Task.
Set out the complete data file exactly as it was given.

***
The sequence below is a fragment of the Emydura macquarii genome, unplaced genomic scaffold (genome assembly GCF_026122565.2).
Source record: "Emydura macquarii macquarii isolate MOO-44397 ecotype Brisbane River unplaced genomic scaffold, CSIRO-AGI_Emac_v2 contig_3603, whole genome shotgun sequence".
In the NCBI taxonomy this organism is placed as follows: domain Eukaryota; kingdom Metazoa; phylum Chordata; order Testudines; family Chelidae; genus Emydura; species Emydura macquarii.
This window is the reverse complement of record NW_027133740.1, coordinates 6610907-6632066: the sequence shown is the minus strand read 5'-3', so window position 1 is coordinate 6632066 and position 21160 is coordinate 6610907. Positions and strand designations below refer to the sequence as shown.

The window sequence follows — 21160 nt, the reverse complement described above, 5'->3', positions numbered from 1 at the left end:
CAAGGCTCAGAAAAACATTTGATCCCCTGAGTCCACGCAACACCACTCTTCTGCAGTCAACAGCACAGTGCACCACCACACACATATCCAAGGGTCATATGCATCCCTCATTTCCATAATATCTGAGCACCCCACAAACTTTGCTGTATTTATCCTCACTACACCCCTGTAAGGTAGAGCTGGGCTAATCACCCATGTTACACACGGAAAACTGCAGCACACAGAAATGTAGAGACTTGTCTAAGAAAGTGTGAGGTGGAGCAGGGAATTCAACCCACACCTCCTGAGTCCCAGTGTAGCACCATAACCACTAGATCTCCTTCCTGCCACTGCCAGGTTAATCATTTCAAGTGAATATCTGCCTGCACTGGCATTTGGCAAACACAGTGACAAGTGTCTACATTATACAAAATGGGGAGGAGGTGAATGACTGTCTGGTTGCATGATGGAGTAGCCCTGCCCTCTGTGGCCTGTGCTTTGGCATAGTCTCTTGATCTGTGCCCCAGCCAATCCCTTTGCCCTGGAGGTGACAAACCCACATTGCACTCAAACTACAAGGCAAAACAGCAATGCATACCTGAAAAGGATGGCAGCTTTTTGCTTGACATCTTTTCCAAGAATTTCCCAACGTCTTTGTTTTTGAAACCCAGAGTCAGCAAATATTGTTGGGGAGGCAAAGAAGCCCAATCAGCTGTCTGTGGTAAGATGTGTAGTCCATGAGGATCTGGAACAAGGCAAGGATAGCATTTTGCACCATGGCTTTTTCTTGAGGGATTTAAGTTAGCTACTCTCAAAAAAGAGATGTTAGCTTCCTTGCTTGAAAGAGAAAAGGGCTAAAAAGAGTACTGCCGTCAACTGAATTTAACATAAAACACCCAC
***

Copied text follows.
The sequence below is a fragment of the Emydura macquarii genome, unplaced genomic scaffold (genome assembly GCF_026122565.2).
Source record: "Emydura macquarii macquarii isolate MOO-44397 ecotype Brisbane River unplaced genomic scaffold, CSIRO-AGI_Emac_v2 contig_3603, whole genome shotgun sequence".
In the NCBI taxonomy this organism is placed as follows: domain Eukaryota; kingdom Metazoa; phylum Chordata; order Testudines; family Chelidae; genus Emydura; species Emydura macquarii.
This window is the reverse complement of record NW_027133740.1, coordinates 6610907-6632066: the sequence shown is the minus strand read 5'-3', so window position 1 is coordinate 6632066 and position 21160 is coordinate 6610907. Positions and strand designations below refer to the sequence as shown.

The window sequence follows — 21160 nt, the reverse complement described above, 5'->3', positions numbered from 1 at the left end:
CAAGGCTCAGAAAAACATTTGATCCCCTGAGTCCACGCAACACCACTCTTCTGCAGTCAACAGCACAGTGCACCACCACACACATATCCAAGGGTCATATGCATCCCTCATTTCCATAATATCTGAGCACCCCACAAACTTTGCTGTATTTATCCTCACTACACCCCTGTAAGGTAGAGCTGGGCTAATCACCCATGTTACACACGGAAAACTGCAGCACACAGAAATGTAGAGACTTGTCTAAGAAAGTGTGAGGTGGAGCAGGGAATTCAACCCACACCTCCTGAGTCCCAGTGTAGCACCATAACCACTAGATCTCCTTCCTGCCACTGCCAGGTTAATCATTTCAAGTGAATATCTGCCTGCACTGGCATTTGGCAAACACAGTGACAAGTGTCTACATTATACAAAATGGGGAGGAGGTGAATGACTGTCTGGTTGCATGATGGAGTAGCCCTGCCCTCTGTGGCCTGTGCTTTGGCATAGTCTCTTGATCTGTGCCCCAGCCAATCCCTTTGCCCTGGAGGTGACAAACCCACATTGCACTCAAACTACAAGGCAAAACAGCAATGCATACCTGAAAAGGATGGCAGCTTTTTGCTTGACATCTTTTCCAAGAATTTCCCAACGTCTTTGTTTTTGAAACCCAGAGTCAGCAAATATTGTTGGGGAGGCAAAGAAGCCCAATCAGCTGTCTGTGGTAAGATGTGTAGTCCATGAGGATCTGGAACAAGGCAAGGATAGCATTTTGCACCATGGCTTTTTCTTGAGGGATTTAAGTTAGCTACTCTCAAAAAAGAGATGTTAGCTTCCTTGCTTGAAAGAGAAAAGGGCTAAAAAGAGTACTGCCGTCAACTGAATTTAACATAAAACACCCAC